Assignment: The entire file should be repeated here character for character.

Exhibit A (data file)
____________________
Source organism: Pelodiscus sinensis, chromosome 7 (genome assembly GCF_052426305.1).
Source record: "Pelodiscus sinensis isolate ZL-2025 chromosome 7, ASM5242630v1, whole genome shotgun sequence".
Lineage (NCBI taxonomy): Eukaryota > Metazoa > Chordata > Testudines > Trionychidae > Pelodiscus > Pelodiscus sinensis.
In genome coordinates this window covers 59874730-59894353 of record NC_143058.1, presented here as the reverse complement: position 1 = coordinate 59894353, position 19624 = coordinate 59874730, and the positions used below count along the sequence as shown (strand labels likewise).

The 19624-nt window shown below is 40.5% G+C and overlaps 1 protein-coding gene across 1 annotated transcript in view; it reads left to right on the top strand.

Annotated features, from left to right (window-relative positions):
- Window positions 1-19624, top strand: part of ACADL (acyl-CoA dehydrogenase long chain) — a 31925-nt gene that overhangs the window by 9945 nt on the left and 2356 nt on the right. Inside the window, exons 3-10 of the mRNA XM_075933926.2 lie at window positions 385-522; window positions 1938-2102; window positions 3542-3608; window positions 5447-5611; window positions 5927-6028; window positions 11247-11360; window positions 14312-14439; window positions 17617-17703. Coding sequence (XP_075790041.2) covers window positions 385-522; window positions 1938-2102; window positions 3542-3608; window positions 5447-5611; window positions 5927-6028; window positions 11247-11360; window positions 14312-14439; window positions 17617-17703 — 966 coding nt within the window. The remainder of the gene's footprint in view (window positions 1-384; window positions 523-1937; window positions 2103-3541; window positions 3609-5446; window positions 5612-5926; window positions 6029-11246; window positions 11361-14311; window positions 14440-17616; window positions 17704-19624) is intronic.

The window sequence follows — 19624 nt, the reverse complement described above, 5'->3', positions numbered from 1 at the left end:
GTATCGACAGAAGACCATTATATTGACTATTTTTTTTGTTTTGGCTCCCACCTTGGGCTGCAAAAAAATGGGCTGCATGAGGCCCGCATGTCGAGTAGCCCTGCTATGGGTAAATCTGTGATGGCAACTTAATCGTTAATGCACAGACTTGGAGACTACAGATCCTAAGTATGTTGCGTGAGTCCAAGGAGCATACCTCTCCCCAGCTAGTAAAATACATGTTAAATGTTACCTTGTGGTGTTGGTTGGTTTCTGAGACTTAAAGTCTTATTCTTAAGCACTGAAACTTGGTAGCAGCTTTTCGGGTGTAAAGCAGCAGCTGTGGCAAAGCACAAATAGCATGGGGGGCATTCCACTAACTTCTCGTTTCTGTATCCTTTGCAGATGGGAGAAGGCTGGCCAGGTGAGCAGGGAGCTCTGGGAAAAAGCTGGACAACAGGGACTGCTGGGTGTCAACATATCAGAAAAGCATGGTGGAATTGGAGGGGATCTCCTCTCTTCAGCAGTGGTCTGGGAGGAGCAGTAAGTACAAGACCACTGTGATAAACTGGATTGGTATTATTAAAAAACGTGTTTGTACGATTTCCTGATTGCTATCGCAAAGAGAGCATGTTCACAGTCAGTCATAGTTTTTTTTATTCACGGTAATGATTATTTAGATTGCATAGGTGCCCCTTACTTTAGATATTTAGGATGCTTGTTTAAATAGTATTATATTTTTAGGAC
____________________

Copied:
Source organism: Pelodiscus sinensis, chromosome 7 (genome assembly GCF_052426305.1).
Source record: "Pelodiscus sinensis isolate ZL-2025 chromosome 7, ASM5242630v1, whole genome shotgun sequence".
Lineage (NCBI taxonomy): Eukaryota > Metazoa > Chordata > Testudines > Trionychidae > Pelodiscus > Pelodiscus sinensis.
In genome coordinates this window covers 59874730-59894353 of record NC_143058.1, presented here as the reverse complement: position 1 = coordinate 59894353, position 19624 = coordinate 59874730, and the positions used below count along the sequence as shown (strand labels likewise).

The 19624-nt window shown below is 40.5% G+C and overlaps 1 protein-coding gene across 1 annotated transcript in view; it reads left to right on the top strand.

Annotated features, from left to right (window-relative positions):
- Window positions 1-19624, top strand: part of ACADL (acyl-CoA dehydrogenase long chain) — a 31925-nt gene that overhangs the window by 9945 nt on the left and 2356 nt on the right. Inside the window, exons 3-10 of the mRNA XM_075933926.2 lie at window positions 385-522; window positions 1938-2102; window positions 3542-3608; window positions 5447-5611; window positions 5927-6028; window positions 11247-11360; window positions 14312-14439; window positions 17617-17703. Coding sequence (XP_075790041.2) covers window positions 385-522; window positions 1938-2102; window positions 3542-3608; window positions 5447-5611; window positions 5927-6028; window positions 11247-11360; window positions 14312-14439; window positions 17617-17703 — 966 coding nt within the window. The remainder of the gene's footprint in view (window positions 1-384; window positions 523-1937; window positions 2103-3541; window positions 3609-5446; window positions 5612-5926; window positions 6029-11246; window positions 11361-14311; window positions 14440-17616; window positions 17704-19624) is intronic.

The window sequence follows — 19624 nt, the reverse complement described above, 5'->3', positions numbered from 1 at the left end:
GTATCGACAGAAGACCATTATATTGACTATTTTTTTTGTTTTGGCTCCCACCTTGGGCTGCAAAAAAATGGGCTGCATGAGGCCCGCATGTCGAGTAGCCCTGCTATGGGTAAATCTGTGATGGCAACTTAATCGTTAATGCACAGACTTGGAGACTACAGATCCTAAGTATGTTGCGTGAGTCCAAGGAGCATACCTCTCCCCAGCTAGTAAAATACATGTTAAATGTTACCTTGTGGTGTTGGTTGGTTTCTGAGACTTAAAGTCTTATTCTTAAGCACTGAAACTTGGTAGCAGCTTTTCGGGTGTAAAGCAGCAGCTGTGGCAAAGCACAAATAGCATGGGGGGCATTCCACTAACTTCTCGTTTCTGTATCCTTTGCAGATGGGAGAAGGCTGGCCAGGTGAGCAGGGAGCTCTGGGAAAAAGCTGGACAACAGGGACTGCTGGGTGTCAACATATCAGAAAAGCATGGTGGAATTGGAGGGGATCTCCTCTCTTCAGCAGTGGTCTGGGAGGAGCAGTAAGTACAAGACCACTGTGATAAACTGGATTGGTATTATTAAAAAACGTGTTTGTACGATTTCCTGATTGCTATCGCAAAGAGAGCATGTTCACAGTCAGTCATAGTTTTTTTTATTCACGGTAATGATTATTTAGATTGCATAGGTGCCCCTTACTTTAGATATTTAGGATGCTTGTTTAAATAGTATTATATTTTTAGGAC